A cap on noneconomic damages would benefit everyone because the doctors would not be afraid to do what they do best, and it would allow for better care of all of their patients.
    -- Andrew Cutler, Lutz

    Undercutting public education

    Once again Republicans demonstrate the poisonous hypocrisy that has not only destroyed all credibility in the White House but also the state house in Tallahassee. While making public declarations about education and "leave no child behind," both in Washington and the state Capitol, Republicans pursue a policy of devastation for public education.

    The GOP in Florida, as the Times noted in its editorial (Patriotic disguise, March 25) about the tax-break, school-voucher plan for military personnel as well as reservists and National Guard personnel (CS for HB 805), claims "patriotism" in a program that is patently aimed at further bleeding public support for public education.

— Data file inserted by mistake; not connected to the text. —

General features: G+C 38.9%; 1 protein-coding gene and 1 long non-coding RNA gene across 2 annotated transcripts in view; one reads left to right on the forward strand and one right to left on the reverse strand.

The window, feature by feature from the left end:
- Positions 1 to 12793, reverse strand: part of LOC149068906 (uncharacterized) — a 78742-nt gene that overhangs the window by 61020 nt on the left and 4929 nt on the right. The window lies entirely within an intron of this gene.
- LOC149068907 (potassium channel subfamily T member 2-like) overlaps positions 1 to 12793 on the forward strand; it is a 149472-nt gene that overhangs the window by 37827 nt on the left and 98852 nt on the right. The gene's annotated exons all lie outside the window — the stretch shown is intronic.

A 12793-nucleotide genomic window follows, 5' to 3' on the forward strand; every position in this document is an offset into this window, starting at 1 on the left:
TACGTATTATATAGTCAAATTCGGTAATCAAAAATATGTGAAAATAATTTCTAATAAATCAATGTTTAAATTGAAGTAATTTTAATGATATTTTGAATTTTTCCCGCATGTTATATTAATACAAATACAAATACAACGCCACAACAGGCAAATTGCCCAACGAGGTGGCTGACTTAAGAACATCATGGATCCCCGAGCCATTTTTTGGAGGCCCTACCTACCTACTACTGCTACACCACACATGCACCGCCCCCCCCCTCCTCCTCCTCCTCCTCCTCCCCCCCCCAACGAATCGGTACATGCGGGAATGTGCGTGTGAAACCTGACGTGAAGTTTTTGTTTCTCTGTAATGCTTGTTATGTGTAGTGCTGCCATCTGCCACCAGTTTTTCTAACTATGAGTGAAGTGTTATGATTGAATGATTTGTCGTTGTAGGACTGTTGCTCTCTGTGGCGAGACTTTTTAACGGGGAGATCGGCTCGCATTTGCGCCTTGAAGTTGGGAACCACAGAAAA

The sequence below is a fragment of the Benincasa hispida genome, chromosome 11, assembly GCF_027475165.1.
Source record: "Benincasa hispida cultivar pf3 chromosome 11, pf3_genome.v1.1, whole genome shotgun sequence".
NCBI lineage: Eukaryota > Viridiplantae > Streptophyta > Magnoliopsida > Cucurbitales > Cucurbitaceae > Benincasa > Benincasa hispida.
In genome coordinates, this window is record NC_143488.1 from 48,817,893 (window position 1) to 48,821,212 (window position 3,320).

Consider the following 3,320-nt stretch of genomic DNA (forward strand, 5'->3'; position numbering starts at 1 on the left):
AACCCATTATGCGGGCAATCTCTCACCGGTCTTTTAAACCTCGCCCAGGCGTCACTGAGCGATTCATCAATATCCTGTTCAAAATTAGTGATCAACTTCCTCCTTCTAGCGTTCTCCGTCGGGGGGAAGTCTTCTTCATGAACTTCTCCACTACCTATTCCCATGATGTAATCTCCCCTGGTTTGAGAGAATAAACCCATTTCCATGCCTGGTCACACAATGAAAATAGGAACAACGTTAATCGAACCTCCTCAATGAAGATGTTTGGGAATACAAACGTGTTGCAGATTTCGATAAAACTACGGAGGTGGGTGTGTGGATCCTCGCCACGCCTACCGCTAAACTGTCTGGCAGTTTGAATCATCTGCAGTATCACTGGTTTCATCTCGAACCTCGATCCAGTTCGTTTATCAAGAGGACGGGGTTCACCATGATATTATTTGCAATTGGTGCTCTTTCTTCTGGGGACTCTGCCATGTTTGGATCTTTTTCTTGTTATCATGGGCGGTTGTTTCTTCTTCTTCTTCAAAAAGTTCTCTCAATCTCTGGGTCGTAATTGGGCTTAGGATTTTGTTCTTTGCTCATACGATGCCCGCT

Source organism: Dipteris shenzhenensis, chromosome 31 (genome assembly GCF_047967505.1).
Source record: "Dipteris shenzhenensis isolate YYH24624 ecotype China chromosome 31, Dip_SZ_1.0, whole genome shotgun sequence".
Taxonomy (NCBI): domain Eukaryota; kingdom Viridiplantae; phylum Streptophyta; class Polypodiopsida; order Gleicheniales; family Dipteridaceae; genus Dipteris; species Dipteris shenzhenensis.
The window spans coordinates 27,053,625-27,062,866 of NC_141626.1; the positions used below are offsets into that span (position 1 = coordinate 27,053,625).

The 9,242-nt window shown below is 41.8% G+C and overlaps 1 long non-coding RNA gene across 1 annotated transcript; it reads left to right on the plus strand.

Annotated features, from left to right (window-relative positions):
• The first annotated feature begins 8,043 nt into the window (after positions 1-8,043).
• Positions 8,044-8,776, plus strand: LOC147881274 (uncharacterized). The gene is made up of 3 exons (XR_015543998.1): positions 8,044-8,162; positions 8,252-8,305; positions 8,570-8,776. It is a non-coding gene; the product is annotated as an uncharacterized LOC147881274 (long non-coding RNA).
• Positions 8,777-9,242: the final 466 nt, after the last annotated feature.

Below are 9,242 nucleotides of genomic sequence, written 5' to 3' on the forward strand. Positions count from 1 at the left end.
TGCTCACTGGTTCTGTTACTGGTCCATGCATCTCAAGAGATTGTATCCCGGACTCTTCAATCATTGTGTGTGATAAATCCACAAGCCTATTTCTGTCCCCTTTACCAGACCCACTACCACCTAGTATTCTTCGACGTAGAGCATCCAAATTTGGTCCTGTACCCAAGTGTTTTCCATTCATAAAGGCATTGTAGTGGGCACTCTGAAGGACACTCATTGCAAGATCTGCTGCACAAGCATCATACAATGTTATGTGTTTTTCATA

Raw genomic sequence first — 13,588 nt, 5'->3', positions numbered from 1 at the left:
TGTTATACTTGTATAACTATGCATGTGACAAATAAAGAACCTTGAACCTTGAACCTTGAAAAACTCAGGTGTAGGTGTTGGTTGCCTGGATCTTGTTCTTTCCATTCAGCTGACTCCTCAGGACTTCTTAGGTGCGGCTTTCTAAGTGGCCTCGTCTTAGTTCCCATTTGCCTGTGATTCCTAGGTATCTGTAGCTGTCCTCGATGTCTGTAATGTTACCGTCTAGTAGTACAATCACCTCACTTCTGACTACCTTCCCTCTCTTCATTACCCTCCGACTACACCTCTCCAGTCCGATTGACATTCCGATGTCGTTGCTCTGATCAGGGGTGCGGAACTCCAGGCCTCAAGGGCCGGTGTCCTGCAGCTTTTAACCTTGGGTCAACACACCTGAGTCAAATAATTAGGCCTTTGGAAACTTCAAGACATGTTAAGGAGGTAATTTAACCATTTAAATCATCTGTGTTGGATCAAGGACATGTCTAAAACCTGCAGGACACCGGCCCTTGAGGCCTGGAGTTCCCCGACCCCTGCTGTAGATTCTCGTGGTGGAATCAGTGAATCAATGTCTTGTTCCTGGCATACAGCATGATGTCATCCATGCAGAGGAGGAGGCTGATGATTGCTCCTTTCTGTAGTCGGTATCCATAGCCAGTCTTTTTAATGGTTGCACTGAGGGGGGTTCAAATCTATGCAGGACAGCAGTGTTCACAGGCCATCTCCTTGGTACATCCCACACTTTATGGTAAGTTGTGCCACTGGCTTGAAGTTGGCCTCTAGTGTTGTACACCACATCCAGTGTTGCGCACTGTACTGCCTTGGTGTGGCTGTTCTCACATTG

Gov. Jeb Bush and his Republican henchmen in the state Legislature have steadily pursued a program of strangling public schools financially and through policy programs. At the same time, the GOP has steadily put a smiling mask on their program and claimed it does the school system "good."

    The president's national education "reforms" have done nothing but cost money, cause trouble and displace students across the nation. When pressed to finance the federal obligations, President Bush turned his back. Apparently Florida's experience in killing public schools with smiles and lies has taught a lesson to Washington.
    -- J. Lange Winckler, Tampa

    Give that money to public schools